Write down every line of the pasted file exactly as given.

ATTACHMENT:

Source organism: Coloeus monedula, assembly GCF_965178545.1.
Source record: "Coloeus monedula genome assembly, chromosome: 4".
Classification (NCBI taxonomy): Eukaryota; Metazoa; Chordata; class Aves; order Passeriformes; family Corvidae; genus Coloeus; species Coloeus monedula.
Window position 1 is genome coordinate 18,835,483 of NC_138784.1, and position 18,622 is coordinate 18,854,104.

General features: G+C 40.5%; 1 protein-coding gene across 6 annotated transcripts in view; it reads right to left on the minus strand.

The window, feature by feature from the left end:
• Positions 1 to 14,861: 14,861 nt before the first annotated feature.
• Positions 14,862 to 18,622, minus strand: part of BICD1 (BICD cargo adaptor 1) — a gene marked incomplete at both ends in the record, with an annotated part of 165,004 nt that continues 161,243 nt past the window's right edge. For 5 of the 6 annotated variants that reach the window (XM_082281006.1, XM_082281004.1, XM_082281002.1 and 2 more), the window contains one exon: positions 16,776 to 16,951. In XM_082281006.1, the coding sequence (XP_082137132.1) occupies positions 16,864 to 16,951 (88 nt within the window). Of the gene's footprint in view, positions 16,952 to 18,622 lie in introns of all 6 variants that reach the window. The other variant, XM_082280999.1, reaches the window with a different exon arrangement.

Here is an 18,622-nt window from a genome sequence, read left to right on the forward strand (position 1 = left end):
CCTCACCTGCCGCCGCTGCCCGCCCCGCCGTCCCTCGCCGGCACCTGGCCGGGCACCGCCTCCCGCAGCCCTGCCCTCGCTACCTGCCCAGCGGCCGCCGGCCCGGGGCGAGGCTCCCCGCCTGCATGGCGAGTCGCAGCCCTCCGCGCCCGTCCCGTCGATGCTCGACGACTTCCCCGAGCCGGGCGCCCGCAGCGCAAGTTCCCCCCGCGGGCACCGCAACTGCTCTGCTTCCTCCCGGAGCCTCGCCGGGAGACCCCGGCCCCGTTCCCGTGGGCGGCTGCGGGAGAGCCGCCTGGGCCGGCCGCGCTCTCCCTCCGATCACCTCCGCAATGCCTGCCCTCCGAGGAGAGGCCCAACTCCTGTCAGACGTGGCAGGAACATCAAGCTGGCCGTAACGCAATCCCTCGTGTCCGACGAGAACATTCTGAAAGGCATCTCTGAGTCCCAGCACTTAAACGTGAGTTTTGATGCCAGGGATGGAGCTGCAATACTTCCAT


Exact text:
Source organism: Coloeus monedula, assembly GCF_965178545.1.
Source record: "Coloeus monedula genome assembly, chromosome: 4".
Classification (NCBI taxonomy): Eukaryota; Metazoa; Chordata; class Aves; order Passeriformes; family Corvidae; genus Coloeus; species Coloeus monedula.
Window position 1 is genome coordinate 18,835,483 of NC_138784.1, and position 18,622 is coordinate 18,854,104.

General features: G+C 40.5%; 1 protein-coding gene across 6 annotated transcripts in view; it reads right to left on the minus strand.

The window, feature by feature from the left end:
• Positions 1 to 14,861: 14,861 nt before the first annotated feature.
• Positions 14,862 to 18,622, minus strand: part of BICD1 (BICD cargo adaptor 1) — a gene marked incomplete at both ends in the record, with an annotated part of 165,004 nt that continues 161,243 nt past the window's right edge. For 5 of the 6 annotated variants that reach the window (XM_082281006.1, XM_082281004.1, XM_082281002.1 and 2 more), the window contains one exon: positions 16,776 to 16,951. In XM_082281006.1, the coding sequence (XP_082137132.1) occupies positions 16,864 to 16,951 (88 nt within the window). Of the gene's footprint in view, positions 16,952 to 18,622 lie in introns of all 6 variants that reach the window. The other variant, XM_082280999.1, reaches the window with a different exon arrangement.

Here is an 18,622-nt window from a genome sequence, read left to right on the forward strand (position 1 = left end):
CCTCACCTGCCGCCGCTGCCCGCCCCGCCGTCCCTCGCCGGCACCTGGCCGGGCACCGCCTCCCGCAGCCCTGCCCTCGCTACCTGCCCAGCGGCCGCCGGCCCGGGGCGAGGCTCCCCGCCTGCATGGCGAGTCGCAGCCCTCCGCGCCCGTCCCGTCGATGCTCGACGACTTCCCCGAGCCGGGCGCCCGCAGCGCAAGTTCCCCCCGCGGGCACCGCAACTGCTCTGCTTCCTCCCGGAGCCTCGCCGGGAGACCCCGGCCCCGTTCCCGTGGGCGGCTGCGGGAGAGCCGCCTGGGCCGGCCGCGCTCTCCCTCCGATCACCTCCGCAATGCCTGCCCTCCGAGGAGAGGCCCAACTCCTGTCAGACGTGGCAGGAACATCAAGCTGGCCGTAACGCAATCCCTCGTGTCCGACGAGAACATTCTGAAAGGCATCTCTGAGTCCCAGCACTTAAACGTGAGTTTTGATGCCAGGGATGGAGCTGCAATACTTCCAT